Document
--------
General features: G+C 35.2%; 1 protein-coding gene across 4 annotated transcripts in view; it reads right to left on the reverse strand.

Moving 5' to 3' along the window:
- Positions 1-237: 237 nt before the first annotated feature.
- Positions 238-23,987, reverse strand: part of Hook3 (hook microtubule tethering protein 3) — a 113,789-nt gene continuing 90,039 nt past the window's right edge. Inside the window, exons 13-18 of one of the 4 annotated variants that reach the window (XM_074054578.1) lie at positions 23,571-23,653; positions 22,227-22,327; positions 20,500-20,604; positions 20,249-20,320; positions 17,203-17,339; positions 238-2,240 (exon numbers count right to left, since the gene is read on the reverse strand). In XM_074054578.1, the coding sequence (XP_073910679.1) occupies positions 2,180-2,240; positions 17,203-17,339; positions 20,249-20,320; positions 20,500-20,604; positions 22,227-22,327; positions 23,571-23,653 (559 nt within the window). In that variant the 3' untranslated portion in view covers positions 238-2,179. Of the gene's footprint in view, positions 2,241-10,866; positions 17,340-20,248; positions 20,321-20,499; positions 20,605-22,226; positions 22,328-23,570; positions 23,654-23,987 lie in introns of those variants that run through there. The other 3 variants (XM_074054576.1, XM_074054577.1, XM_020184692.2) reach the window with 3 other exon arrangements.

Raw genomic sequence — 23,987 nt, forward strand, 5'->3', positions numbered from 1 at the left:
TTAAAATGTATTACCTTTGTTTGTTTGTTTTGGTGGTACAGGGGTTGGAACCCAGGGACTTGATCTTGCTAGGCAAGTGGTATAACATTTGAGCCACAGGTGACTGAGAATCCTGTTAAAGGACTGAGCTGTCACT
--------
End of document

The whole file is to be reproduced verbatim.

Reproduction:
General features: G+C 35.2%; 1 protein-coding gene across 4 annotated transcripts in view; it reads right to left on the reverse strand.

Moving 5' to 3' along the window:
- Positions 1-237: 237 nt before the first annotated feature.
- Positions 238-23,987, reverse strand: part of Hook3 (hook microtubule tethering protein 3) — a 113,789-nt gene continuing 90,039 nt past the window's right edge. Inside the window, exons 13-18 of one of the 4 annotated variants that reach the window (XM_074054578.1) lie at positions 23,571-23,653; positions 22,227-22,327; positions 20,500-20,604; positions 20,249-20,320; positions 17,203-17,339; positions 238-2,240 (exon numbers count right to left, since the gene is read on the reverse strand). In XM_074054578.1, the coding sequence (XP_073910679.1) occupies positions 2,180-2,240; positions 17,203-17,339; positions 20,249-20,320; positions 20,500-20,604; positions 22,227-22,327; positions 23,571-23,653 (559 nt within the window). In that variant the 3' untranslated portion in view covers positions 238-2,179. Of the gene's footprint in view, positions 2,241-10,866; positions 17,340-20,248; positions 20,321-20,499; positions 20,605-22,226; positions 22,328-23,570; positions 23,654-23,987 lie in introns of those variants that run through there. The other 3 variants (XM_074054576.1, XM_074054577.1, XM_020184692.2) reach the window with 3 other exon arrangements.

Raw genomic sequence — 23,987 nt, forward strand, 5'->3', positions numbered from 1 at the left:
TTAAAATGTATTACCTTTGTTTGTTTGTTTTGGTGGTACAGGGGTTGGAACCCAGGGACTTGATCTTGCTAGGCAAGTGGTATAACATTTGAGCCACAGGTGACTGAGAATCCTGTTAAAGGACTGAGCTGTCACT